February 28th marked the 4th annual Mezcal Festival in Zihuatanejo. It started all, as most things do in Mexico, with a parade that ran from Plaza Kyoto to the downtown core. Although small, it was an enthusiastic crowd of both participants and spectators alike- and free samples of Mezcal along the way. Which is probably why the parade was slower than most. But there were horses, real and not so real, and perhaps after a few samples, imagined too.
After the parade- well okay before the parade was over, my friends and I headed to the beach in front of the museum where all the good festivals of Zihuatanejo take place. It wasn’t too crowded yet, so we were able to scoot into the lines of mezcal stands and sample as many kinds of mezcal as we could. And there were far more than I ever thought was possible.
There was coffee flavoured, fruit flavored, mezcals with real scorpions on the bottom (that kind of creeped me out,) as well as creamy concoctions that I think I liked better than even the more traditional ones. There was no Ben one with real gold flecks in it that sold for 2500 pesos a bottle. I wasn’t surprised when they said there would not be free samples of it.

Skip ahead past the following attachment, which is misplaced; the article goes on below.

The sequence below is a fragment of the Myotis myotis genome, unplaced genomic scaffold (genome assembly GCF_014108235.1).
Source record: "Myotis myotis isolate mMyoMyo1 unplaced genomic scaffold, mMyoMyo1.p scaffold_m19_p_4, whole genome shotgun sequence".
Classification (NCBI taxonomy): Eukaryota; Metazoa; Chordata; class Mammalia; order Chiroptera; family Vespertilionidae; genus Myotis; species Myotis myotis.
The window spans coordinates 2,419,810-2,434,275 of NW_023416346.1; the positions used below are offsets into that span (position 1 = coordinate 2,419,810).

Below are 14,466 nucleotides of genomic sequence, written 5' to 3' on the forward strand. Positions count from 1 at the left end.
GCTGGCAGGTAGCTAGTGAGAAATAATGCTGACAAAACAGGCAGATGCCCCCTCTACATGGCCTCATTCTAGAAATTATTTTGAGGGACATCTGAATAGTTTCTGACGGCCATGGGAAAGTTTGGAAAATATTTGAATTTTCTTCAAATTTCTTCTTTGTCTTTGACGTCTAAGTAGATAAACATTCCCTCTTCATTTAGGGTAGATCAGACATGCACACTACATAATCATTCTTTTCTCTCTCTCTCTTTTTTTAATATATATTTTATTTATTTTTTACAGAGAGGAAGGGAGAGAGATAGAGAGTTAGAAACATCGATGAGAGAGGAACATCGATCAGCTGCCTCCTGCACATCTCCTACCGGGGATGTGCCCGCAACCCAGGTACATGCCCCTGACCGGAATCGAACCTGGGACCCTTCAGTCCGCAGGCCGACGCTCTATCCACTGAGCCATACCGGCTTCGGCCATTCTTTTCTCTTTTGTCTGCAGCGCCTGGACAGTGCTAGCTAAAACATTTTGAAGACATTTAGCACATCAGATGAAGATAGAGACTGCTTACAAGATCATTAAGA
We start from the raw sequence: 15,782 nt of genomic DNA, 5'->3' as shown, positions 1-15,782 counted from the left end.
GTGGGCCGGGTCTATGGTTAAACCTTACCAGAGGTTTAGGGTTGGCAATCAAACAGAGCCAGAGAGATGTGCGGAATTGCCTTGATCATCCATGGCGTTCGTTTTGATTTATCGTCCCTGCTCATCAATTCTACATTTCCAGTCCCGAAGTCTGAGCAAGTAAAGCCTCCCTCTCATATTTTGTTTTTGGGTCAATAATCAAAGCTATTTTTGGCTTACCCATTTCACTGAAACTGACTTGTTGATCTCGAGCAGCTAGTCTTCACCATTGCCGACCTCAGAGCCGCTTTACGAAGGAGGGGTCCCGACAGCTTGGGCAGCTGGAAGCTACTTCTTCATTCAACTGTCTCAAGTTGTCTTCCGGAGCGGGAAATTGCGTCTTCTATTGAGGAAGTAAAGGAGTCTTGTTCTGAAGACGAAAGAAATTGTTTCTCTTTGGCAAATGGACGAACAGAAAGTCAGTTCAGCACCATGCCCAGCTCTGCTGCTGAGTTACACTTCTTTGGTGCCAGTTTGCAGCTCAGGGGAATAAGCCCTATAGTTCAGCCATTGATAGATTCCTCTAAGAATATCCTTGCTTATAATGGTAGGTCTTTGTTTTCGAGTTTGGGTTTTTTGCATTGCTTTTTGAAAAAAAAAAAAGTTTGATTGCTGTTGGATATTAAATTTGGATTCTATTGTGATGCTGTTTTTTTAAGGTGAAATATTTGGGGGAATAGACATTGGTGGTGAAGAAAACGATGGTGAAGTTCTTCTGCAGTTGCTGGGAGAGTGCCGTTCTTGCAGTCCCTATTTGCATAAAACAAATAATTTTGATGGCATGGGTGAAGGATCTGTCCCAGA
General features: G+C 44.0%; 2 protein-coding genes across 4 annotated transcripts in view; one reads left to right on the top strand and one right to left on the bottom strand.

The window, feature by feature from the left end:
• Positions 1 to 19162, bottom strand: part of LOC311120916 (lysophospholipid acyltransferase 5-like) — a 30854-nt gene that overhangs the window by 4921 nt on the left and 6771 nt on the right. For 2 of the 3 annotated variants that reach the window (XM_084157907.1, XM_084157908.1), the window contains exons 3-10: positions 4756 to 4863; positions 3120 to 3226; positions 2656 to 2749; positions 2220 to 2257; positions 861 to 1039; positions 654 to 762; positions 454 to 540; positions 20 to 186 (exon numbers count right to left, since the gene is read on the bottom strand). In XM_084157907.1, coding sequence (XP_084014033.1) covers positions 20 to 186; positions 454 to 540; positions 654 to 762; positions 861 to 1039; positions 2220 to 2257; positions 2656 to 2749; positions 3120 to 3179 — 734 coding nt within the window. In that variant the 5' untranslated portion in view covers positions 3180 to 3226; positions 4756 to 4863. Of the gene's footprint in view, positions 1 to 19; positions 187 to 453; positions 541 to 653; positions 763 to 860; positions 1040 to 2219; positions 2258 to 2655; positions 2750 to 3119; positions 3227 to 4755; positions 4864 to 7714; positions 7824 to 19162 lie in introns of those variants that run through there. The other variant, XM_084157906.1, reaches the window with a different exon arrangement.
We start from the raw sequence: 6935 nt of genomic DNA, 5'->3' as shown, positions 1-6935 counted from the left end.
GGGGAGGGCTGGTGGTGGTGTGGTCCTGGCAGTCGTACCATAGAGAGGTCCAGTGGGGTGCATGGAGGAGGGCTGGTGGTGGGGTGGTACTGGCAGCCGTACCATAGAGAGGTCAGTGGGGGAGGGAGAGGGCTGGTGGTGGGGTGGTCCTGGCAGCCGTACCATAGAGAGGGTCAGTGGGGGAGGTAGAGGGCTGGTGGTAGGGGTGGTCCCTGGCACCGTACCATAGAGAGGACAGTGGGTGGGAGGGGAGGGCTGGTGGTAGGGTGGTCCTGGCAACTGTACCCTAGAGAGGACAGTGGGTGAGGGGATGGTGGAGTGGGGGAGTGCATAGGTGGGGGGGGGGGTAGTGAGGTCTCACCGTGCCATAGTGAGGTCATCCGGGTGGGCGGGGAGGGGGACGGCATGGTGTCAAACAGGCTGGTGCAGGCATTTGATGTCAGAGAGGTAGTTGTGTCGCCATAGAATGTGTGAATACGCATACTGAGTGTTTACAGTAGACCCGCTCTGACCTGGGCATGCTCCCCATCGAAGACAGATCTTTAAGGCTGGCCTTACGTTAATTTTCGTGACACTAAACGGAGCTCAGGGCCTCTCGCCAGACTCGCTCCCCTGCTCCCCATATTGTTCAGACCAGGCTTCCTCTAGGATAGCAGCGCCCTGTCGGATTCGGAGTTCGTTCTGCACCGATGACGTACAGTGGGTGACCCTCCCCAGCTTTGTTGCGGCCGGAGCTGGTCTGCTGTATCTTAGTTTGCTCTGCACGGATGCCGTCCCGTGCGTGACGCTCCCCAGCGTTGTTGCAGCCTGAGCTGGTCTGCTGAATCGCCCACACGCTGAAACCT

The ever-present row of food vendors lined the sidewalk directly in front of the museum and offered a wide variety of taste experiences from paella, to tacos, shrimp on a stick and fresh boleos stuffed with roasted pork. For those not as mezcal oriented, you could wash it all down with beer or fruit juices and water.
By 7:00 the place was packed, and I was happy to take a seat and watch a show that involved youths with masks, a tiger and lots of whips all acted out to the sound of flute and drums. Exciting stuff. Then the band started up- an energetic, youthful and extremely talented group called Auraccion, and I was dragged (ok I went willingly) to the dance floor.
Once again, another first class, well run festival in Zihuatanejo has come and gone. All I can say is after four successful Mezcal festivals, I can’t wait until next year.